While many associate tarot cards with the circus and fortune-tellers, there is much more to a deck — especially when it comes to modern self-care practices and how those themes can provide guidance when caring for yourself.
“The Tarot is a deck of 78 cards that each tell a story,” explains Meena Zia, Vedic Astrologer, tarot reader and founder of Your Soul Warrior. “There are 22 Major Arcana cards which symbolize big life themes and 56 Minor Arcana cards which symbolize challenges in daily life or on a smaller scale,” she adds.
gives us a beautiful opportunity to receive information you need for what you
are going through.
Upon its introduction, Tarot was essentially a card game (fun fact: the Minor Arcana cards are made up of 56 cards from four suits — just like traditional playing cards). However, its use has ebbed and flowed over the centuries. “They’ve always been appropriated for divinatory purposes,” explains Jerico Mandybur, spiritual coach, speaker and author of “NEO Tarot: A Fresh Approach to Self-Care, Healing & Empowerment.” “Contemporarily, they’re used for self-knowledge and empowerment as much as for fortune-telling. I see them as both — a self-care tool and a divinatory aid, depending on the user’s intentions,” she adds.
Tarot and Self-Care
Self-care can be found in every corner of our lives — which is why the tarot deck is an excellent place to look for inspiration. “Tarot gives us a beautiful opportunity to receive information you need for what you are going through,” says Zia. “I truly believe that ultimate self-care is being able to look inside yourself and transmute the qualities [or] habits that hold you back.”
Using tarot cards for self-care can vary depending on how many cards and how often you pull. To keep it simple, you can start by pulling a card once a day or once a week and using its overall theme to help guide you and inspire self-care rituals. To get a little more in-depth and take a closer look at your self-care plan, you might want to try a self-care pyramid, outlined in Mandybur’s book.
To create a self-care pyramid, draw six cards and arrange them in the form of a pyramid (three on the bottom, two in the middle, and one on top). The top card represents where your mind is currently at, the second (middle left) represents a self-care strategy worth trying, the third (middle right) represents what might be getting in your way, the fourth (bottom left) is all about how to address what is interfering, the fifth (bottom middle) explains how addressing it might help, and the sixth shows you how you might thrive from your self-care strategy.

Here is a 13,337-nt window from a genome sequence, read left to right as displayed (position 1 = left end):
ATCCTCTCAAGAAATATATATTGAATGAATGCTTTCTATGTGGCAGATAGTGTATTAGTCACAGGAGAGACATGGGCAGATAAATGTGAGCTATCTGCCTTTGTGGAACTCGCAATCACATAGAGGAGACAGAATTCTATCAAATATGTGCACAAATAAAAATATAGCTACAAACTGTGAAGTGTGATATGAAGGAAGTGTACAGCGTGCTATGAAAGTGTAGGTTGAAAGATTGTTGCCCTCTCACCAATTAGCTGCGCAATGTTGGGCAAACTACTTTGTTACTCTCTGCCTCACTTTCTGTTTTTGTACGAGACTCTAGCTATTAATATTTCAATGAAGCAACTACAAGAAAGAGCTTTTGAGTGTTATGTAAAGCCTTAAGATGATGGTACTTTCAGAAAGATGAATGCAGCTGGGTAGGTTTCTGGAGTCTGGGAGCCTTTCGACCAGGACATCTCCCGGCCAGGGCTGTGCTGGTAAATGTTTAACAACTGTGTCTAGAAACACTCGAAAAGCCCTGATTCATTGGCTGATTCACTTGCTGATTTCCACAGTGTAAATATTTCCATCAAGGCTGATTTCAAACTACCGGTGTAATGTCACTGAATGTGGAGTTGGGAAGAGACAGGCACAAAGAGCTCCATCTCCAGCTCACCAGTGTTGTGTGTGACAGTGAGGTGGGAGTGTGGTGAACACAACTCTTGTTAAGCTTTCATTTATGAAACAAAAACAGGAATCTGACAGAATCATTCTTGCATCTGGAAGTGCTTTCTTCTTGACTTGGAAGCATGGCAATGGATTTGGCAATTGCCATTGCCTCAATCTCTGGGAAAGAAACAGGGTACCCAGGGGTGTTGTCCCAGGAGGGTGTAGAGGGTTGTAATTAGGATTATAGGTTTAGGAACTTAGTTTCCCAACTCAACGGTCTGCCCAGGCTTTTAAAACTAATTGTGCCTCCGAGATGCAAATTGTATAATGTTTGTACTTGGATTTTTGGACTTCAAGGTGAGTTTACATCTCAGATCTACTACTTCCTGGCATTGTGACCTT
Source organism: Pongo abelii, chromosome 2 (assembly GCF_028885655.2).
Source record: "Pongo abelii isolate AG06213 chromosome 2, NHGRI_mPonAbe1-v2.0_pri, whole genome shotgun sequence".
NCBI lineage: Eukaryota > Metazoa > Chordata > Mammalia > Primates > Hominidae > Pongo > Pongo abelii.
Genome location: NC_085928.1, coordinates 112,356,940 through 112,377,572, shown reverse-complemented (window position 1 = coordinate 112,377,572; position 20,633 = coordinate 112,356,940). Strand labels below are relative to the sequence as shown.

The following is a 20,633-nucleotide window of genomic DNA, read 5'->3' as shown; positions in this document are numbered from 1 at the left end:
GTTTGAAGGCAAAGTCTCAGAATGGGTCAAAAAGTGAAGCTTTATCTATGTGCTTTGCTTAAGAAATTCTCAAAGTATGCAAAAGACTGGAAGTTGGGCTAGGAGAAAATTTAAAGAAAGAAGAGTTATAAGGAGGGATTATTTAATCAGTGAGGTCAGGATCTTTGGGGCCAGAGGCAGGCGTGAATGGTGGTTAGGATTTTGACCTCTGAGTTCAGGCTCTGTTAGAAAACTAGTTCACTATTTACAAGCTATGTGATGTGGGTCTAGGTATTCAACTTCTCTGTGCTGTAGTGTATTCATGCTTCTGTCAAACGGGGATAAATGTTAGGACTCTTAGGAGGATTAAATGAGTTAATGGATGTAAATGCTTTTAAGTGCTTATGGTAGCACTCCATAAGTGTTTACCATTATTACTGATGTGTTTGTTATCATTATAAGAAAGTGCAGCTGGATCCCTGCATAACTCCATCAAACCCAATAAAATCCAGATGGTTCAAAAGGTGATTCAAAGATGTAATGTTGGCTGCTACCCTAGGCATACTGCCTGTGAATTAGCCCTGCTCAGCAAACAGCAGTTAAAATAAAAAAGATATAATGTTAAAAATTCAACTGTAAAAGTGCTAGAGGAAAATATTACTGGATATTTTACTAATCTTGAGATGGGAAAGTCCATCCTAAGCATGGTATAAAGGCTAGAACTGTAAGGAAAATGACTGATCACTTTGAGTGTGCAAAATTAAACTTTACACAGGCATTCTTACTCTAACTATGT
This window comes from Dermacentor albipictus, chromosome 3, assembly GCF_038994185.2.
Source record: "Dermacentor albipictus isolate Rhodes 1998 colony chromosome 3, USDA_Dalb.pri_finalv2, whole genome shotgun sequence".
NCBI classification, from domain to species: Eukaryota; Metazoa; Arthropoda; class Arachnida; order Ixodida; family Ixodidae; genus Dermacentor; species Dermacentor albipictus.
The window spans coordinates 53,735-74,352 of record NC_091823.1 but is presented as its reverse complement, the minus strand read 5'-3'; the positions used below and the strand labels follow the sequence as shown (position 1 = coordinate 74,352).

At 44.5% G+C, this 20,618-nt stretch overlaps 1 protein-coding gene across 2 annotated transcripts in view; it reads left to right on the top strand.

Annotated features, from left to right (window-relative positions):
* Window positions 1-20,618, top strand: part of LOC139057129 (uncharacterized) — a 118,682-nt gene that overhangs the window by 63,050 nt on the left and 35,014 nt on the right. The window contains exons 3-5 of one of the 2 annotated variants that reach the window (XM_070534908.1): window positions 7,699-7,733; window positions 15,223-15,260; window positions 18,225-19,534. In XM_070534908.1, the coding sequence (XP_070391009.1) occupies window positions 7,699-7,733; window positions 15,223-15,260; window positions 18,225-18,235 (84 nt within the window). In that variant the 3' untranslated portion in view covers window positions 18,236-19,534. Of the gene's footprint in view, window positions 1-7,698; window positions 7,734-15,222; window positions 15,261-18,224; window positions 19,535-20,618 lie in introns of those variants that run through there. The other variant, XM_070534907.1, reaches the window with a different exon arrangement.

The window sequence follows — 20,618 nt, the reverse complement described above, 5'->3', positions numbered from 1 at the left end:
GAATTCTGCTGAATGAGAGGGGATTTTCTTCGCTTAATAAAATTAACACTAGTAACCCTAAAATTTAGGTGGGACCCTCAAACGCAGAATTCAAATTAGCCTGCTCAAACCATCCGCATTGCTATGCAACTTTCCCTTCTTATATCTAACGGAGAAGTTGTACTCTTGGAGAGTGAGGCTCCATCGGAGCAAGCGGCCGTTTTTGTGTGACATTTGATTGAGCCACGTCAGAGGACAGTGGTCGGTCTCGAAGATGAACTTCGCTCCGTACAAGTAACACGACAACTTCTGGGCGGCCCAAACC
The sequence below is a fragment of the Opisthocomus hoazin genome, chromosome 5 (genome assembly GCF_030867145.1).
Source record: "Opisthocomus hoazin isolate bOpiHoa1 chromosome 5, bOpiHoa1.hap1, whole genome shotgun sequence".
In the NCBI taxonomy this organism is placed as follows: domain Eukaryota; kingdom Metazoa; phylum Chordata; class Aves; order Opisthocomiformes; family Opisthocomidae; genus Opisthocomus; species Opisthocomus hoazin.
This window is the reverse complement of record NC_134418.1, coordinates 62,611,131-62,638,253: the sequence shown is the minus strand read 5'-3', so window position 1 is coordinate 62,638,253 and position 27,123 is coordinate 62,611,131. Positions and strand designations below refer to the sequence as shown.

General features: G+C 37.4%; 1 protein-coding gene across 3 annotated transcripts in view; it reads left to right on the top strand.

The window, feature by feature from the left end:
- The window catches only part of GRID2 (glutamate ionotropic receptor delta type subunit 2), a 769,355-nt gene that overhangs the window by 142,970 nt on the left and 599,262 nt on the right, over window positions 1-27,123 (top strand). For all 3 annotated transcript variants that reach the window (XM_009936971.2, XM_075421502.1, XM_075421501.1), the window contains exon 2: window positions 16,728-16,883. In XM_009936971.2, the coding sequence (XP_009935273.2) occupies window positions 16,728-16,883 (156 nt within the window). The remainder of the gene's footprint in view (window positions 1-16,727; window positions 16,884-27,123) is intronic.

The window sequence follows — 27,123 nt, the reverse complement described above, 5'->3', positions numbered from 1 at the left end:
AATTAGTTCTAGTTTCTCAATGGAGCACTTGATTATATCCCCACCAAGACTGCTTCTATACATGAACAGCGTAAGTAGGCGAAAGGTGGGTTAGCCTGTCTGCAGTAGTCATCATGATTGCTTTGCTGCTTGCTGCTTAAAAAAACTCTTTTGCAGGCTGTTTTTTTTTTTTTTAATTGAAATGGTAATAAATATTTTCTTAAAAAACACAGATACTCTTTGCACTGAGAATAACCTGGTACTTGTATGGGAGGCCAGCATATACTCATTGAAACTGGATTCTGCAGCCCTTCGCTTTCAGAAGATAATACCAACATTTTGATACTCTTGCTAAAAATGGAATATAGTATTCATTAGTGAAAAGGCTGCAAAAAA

Tarot Cards to Inspired Your Self-Care Practice
According to Mandybur, all tarot cards can aid self-care. “None are more or less suitable for self-care than any others,” she remarks. “All are filled with powerful archetypes and centuries-old wisdom. Whatever card you get when asking about self-care is perfect for you in that moment,” she adds. However, there are a few worth noting, starting with The Tower, or what Zia calls “the ultimate symbol of self-care.”
In life, some of the best forms of self-care come from growing and expanding ourselves — despite how trying the process to get there might be. “The Tower appears when your world is about to be rocked and is not the most exciting thing to see, especially in your future, but know that this means change and growth is coming,” says Zia. “The worst thing you can do is hold on to something or continue on with something that is blocking you from your potential,” she adds.
Self-Care Ritual: The Tower is all about growing through what you go through and while its tough love might help you flourish into a new you, the growing pains can be difficult. According to Mandybur, hugging or snuggling a loved one in order to feel supported and held up is just what the (tarot) doctor ordered.
This is another one of Zia’s favorite cards to inspire self-care. “The Empress is a classic — she represents the Divine feminine and invites you to embrace who you are and get back to your natural self,” she notes.
Self-Care Ritual: In addition to the Divine feminine, The Empress also represents creative energy, which is why Mandybur recommends spending 20-minutes on an at-home manicure. Tending to your nailbeds and cuticles with a little glossy paint can spark creativity while practicing a little self-love.
The High Priestess
We can all learn from The High Priestess card as “she represents trusting your gut and knowing that things are going to work out,” says Zia. In other words: Let it go and let your inner wisdom guide you.
Self-Care Ritual: To draw inspiration from The High Priestess in self-care, Mandybur recommends planting yourself near a body of water — whether that be the ocean, a lake, or a swimming pool — and gazing into it to achieve a sense of serenity. And, the next time worry strikes, think back to that serenity and remember that things will work out.
Rising above whatever is dimming our light is another form of self-care. “The star is the phoenix that rises from the ashes,” says Zia. “[It] shows you that you are a brilliant and magnificent soul who needs to let your light be seen,” she adds.
Self-Care Ritual: In Mandybur’s book, she describes The Star as a card that represents rejuvenation, which means a deep cleansing bath and at-home sugar scrub to slough away dead skin cells (which can be a metaphor for others’ negativity and past pain) and give the skin a fresh start is the perfect ritual for this theme.
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